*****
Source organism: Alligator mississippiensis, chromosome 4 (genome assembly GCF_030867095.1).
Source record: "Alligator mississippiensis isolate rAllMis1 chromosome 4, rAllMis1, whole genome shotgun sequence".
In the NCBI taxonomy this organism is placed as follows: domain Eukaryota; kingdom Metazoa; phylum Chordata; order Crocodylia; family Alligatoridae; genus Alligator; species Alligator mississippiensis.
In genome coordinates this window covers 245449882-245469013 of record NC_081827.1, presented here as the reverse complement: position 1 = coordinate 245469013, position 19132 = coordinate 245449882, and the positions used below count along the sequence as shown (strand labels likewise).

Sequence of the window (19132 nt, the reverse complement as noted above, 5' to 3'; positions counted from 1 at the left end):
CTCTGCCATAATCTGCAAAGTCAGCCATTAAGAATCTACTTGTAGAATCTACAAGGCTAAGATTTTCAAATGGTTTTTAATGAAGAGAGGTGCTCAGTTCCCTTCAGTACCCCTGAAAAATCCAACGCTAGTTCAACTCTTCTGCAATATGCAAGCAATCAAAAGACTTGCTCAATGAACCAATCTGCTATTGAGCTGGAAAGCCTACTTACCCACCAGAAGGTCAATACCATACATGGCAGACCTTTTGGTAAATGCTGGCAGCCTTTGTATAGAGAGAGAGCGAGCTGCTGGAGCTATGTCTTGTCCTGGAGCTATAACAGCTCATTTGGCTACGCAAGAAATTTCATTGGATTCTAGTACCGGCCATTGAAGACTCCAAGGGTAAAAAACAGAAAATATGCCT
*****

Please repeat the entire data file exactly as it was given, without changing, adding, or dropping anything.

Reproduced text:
Source organism: Alligator mississippiensis, chromosome 4 (genome assembly GCF_030867095.1).
Source record: "Alligator mississippiensis isolate rAllMis1 chromosome 4, rAllMis1, whole genome shotgun sequence".
In the NCBI taxonomy this organism is placed as follows: domain Eukaryota; kingdom Metazoa; phylum Chordata; order Crocodylia; family Alligatoridae; genus Alligator; species Alligator mississippiensis.
In genome coordinates this window covers 245449882-245469013 of record NC_081827.1, presented here as the reverse complement: position 1 = coordinate 245469013, position 19132 = coordinate 245449882, and the positions used below count along the sequence as shown (strand labels likewise).

Sequence of the window (19132 nt, the reverse complement as noted above, 5' to 3'; positions counted from 1 at the left end):
CTCTGCCATAATCTGCAAAGTCAGCCATTAAGAATCTACTTGTAGAATCTACAAGGCTAAGATTTTCAAATGGTTTTTAATGAAGAGAGGTGCTCAGTTCCCTTCAGTACCCCTGAAAAATCCAACGCTAGTTCAACTCTTCTGCAATATGCAAGCAATCAAAAGACTTGCTCAATGAACCAATCTGCTATTGAGCTGGAAAGCCTACTTACCCACCAGAAGGTCAATACCATACATGGCAGACCTTTTGGTAAATGCTGGCAGCCTTTGTATAGAGAGAGAGCGAGCTGCTGGAGCTATGTCTTGTCCTGGAGCTATAACAGCTCATTTGGCTACGCAAGAAATTTCATTGGATTCTAGTACCGGCCATTGAAGACTCCAAGGGTAAAAAACAGAAAATATGCCT